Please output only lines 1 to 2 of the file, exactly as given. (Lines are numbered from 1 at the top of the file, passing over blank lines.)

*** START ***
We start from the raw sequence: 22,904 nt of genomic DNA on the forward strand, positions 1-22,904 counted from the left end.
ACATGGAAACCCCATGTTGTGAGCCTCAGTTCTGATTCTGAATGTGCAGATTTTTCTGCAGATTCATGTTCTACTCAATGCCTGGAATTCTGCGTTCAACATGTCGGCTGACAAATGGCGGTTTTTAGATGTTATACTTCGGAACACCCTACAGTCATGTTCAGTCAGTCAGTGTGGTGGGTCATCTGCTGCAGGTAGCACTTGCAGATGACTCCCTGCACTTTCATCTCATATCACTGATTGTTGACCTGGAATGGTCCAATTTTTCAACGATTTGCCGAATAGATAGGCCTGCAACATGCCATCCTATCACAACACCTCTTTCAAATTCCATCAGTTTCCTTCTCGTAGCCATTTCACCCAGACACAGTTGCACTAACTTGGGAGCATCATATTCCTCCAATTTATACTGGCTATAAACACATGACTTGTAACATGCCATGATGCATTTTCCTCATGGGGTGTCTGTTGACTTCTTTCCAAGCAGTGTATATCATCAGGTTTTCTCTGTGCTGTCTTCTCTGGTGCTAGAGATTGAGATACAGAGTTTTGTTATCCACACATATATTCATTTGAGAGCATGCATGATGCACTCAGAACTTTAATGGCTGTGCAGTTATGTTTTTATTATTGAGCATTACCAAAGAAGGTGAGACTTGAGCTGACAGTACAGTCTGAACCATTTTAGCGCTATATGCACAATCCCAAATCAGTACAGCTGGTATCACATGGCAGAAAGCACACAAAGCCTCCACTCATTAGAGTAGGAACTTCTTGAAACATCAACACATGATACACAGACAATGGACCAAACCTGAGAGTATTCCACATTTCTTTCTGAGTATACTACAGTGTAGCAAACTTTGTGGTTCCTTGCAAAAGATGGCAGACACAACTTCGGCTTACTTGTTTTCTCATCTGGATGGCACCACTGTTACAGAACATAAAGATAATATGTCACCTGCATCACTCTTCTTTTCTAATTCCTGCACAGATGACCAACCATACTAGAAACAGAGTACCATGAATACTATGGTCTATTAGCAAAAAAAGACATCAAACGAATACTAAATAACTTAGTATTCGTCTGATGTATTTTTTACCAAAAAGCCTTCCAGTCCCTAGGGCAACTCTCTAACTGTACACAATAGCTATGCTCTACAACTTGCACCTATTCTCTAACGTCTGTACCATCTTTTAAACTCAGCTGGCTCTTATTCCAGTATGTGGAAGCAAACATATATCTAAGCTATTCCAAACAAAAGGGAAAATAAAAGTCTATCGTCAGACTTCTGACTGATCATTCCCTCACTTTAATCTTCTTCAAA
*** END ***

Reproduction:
We start from the raw sequence: 22,904 nt of genomic DNA on the forward strand, positions 1-22,904 counted from the left end.
ACATGGAAACCCCATGTTGTGAGCCTCAGTTCTGATTCTGAATGTGCAGATTTTTCTGCAGATTCATGTTCTACTCAATGCCTGGAATTCTGCGTTCAACATGTCGGCTGACAAATGGCGGTTTTTAGATGTTATACTTCGGAACACCCTACAGTCATGTTCAGTCAGTCAGTGTGGTGGGTCATCTGCTGCAGGTAGCACTTGCAGATGACTCCCTGCACTTTCATCTCATATCACTGATTGTTGACCTGGAATGGTCCAATTTTTCAACGATTTGCCGAATAGATAGGCCTGCAACATGCCATCCTATCACAACACCTCTTTCAAATTCCATCAGTTTCCTTCTCGTAGCCATTTCACCCAGACACAGTTGCACTAACTTGGGAGCATCATATTCCTCCAATTTATACTGGCTATAAACACATGACTTGTAACATGCCATGATGCATTTTCCTCATGGGGTGTCTGTTGACTTCTTTCCAAGCAGTGTATATCATCAGGTTTTCTCTGTGCTGTCTTCTCTGGTGCTAGAGATTGAGATACAGAGTTTTGTTATCCACACATATATTCATTTGAGAGCATGCATGATGCACTCAGAACTTTAATGGCTGTGCAGTTATGTTTTTATTATTGAGCATTACCAAAGAAGGTGAGACTTGAGCTGACAGTACAGTCTGAACCATTTTAGCGCTATATGCACAATCCCAAATCAGTACAGCTGGTATCACATGGCAGAAAGCACACAAAGCCTCCACTCATTAGAGTAGGAACTTCTTGAAACATCAACACATGATACACAGACAATGGACCAAACCTGAGAGTATTCCACATTTCTTTCTGAGTATACTACAGTGTAGCAAACTTTGTGGTTCCTTGCAAAAGATGGCAGACACAACTTCGGCTTACTTGTTTTCTCATCTGGATGGCACCACTGTTACAGAACATAAAGATAATATGTCACCTGCATCACTCTTCTTTTCTAATTCCTGCACAGATGACCAACCATACTAGAAACAGAGTACCATGAATACTATGGTCTATTAGCAAAAAAAGACATCAAACGAATACTAAATAACTTAGTATTCGTCTGATGTATTTTTTACCAAAAAGCCTTCCAGTCCCTAGGGCAACTCTCTAACTGTACACAATAGCTATGCTCTACAACTTGCACCTATTCTCTAACGTCTGTACCATCTTTTAAACTCAGCTGGCTCTTATTCCAGTATGTGGAAGCAAACATATATCTAAGCTATTCCAAACAAAAGGGAAAATAAAAGTCTATCGTCAGACTTCTGACTGATCATTCCCTCACTTTAATCTTCTTCAAA